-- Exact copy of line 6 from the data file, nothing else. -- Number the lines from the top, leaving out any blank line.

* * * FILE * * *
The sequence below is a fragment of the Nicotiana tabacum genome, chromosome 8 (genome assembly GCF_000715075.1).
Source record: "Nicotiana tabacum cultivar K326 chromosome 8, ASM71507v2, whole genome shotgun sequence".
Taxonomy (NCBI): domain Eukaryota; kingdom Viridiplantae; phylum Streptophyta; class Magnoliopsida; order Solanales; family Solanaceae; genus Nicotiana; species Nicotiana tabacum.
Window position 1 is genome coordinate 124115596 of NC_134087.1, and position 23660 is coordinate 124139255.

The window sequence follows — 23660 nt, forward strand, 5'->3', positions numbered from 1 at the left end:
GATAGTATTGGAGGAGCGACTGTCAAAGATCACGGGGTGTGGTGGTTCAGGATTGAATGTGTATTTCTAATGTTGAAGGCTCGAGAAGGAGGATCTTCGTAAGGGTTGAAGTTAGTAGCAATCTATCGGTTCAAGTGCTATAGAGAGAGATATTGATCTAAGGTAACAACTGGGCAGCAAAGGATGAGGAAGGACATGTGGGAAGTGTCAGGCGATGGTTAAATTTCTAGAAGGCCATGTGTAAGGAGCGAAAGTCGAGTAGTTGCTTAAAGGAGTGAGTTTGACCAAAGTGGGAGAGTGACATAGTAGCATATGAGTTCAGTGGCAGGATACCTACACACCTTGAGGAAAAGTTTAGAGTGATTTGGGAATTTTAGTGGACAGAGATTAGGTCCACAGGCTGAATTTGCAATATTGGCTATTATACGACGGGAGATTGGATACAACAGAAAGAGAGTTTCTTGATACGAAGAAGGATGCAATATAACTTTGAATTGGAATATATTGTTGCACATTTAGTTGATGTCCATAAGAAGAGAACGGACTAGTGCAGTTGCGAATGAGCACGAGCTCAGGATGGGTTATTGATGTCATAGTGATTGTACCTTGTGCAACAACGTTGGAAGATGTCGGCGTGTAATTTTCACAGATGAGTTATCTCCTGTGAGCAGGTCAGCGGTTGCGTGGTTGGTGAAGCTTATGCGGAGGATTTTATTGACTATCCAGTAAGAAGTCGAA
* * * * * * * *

GATAGTATTGGAGGAGCGACTGTCAAAGATCACGGGGTGTGGTGGTTCAGGATTGAATGTGTATTTCTAATGTTGAAGGCTCGAGAAGGAGGATCTTCGTAAGGGTTGAAGTTAGTAGCAATCTATCGGTTCAAGTGCTATAGAGAGAGATATTGATCTAAGGTAACAACTGGGCAGCAAAGGATGAGGAAGGACATGTGGGAAGTGTCAGGCGATGGTTAAATTTCTAGAAGGCCATGTGTAAGGAGCGAAAGTCGAGTAGTTGCTTAAAGGAGTGAGTTTGACCAAAGTGGGAGAGTGACATAGTAGCATATGAGTTCAGTGGCAGGATACCTACACACCTTGAGGAAAAGTTTAGAGTGATTTGGGAATTTTAGTGGACAGAGATTAGGTCCACAGGCTGAATTTGCAATATTGGCTATTATACGACGGGAGATTGGATACAACAGAAAGAGAGTTTCTTGATACGAAGAAGGATGCAATATAACTTTGAATTGGAATATATTGTTGCACATTTAGTTGATGTCCATAAGAAGAGAACGGACTAGTGCAGTTGCGAATGAGCACGAGCTCAGGATGGGTTATTGATGTCATAGTGATTGTACCTTGTGCAACAACGTTGGAAGATGTCGGCGTGTAATTTTCACAGATGAGTTATCTCCTGTGAGCAGGTCAGCGGTTGCGTGGTTGGTGAAGCTTATGCGGAGGATTTTATTGACTATCCAGTAAGAAGTCGAA